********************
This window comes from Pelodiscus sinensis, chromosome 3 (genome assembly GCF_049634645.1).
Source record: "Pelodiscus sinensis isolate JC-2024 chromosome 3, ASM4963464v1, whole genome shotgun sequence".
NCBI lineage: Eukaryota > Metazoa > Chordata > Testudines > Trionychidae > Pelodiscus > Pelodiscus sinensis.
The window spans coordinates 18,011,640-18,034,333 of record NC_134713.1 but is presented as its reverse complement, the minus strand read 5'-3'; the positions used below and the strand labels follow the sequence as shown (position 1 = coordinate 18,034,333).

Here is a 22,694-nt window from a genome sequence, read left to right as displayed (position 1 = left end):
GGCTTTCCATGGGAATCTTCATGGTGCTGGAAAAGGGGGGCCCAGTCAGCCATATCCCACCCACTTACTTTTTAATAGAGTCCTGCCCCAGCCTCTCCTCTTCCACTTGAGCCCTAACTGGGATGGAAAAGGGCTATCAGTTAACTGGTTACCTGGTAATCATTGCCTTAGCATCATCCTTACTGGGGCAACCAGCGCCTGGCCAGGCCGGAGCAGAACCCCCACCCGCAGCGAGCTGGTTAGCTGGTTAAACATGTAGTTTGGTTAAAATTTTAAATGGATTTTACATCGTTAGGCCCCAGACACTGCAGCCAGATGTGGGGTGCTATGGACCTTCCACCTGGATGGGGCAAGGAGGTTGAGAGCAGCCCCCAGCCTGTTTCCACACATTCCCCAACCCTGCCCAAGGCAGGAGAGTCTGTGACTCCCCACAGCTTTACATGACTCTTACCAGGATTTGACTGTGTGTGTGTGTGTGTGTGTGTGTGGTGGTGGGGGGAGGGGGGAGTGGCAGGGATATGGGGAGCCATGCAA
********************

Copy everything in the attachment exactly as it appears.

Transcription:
This window comes from Pelodiscus sinensis, chromosome 3 (genome assembly GCF_049634645.1).
Source record: "Pelodiscus sinensis isolate JC-2024 chromosome 3, ASM4963464v1, whole genome shotgun sequence".
NCBI lineage: Eukaryota > Metazoa > Chordata > Testudines > Trionychidae > Pelodiscus > Pelodiscus sinensis.
The window spans coordinates 18,011,640-18,034,333 of record NC_134713.1 but is presented as its reverse complement, the minus strand read 5'-3'; the positions used below and the strand labels follow the sequence as shown (position 1 = coordinate 18,034,333).

Here is a 22,694-nt window from a genome sequence, read left to right as displayed (position 1 = left end):
GGCTTTCCATGGGAATCTTCATGGTGCTGGAAAAGGGGGGCCCAGTCAGCCATATCCCACCCACTTACTTTTTAATAGAGTCCTGCCCCAGCCTCTCCTCTTCCACTTGAGCCCTAACTGGGATGGAAAAGGGCTATCAGTTAACTGGTTACCTGGTAATCATTGCCTTAGCATCATCCTTACTGGGGCAACCAGCGCCTGGCCAGGCCGGAGCAGAACCCCCACCCGCAGCGAGCTGGTTAGCTGGTTAAACATGTAGTTTGGTTAAAATTTTAAATGGATTTTACATCGTTAGGCCCCAGACACTGCAGCCAGATGTGGGGTGCTATGGACCTTCCACCTGGATGGGGCAAGGAGGTTGAGAGCAGCCCCCAGCCTGTTTCCACACATTCCCCAACCCTGCCCAAGGCAGGAGAGTCTGTGACTCCCCACAGCTTTACATGACTCTTACCAGGATTTGACTGTGTGTGTGTGTGTGTGTGTGTGTGGTGGTGGGGGGAGGGGGGAGTGGCAGGGATATGGGGAGCCATGCAA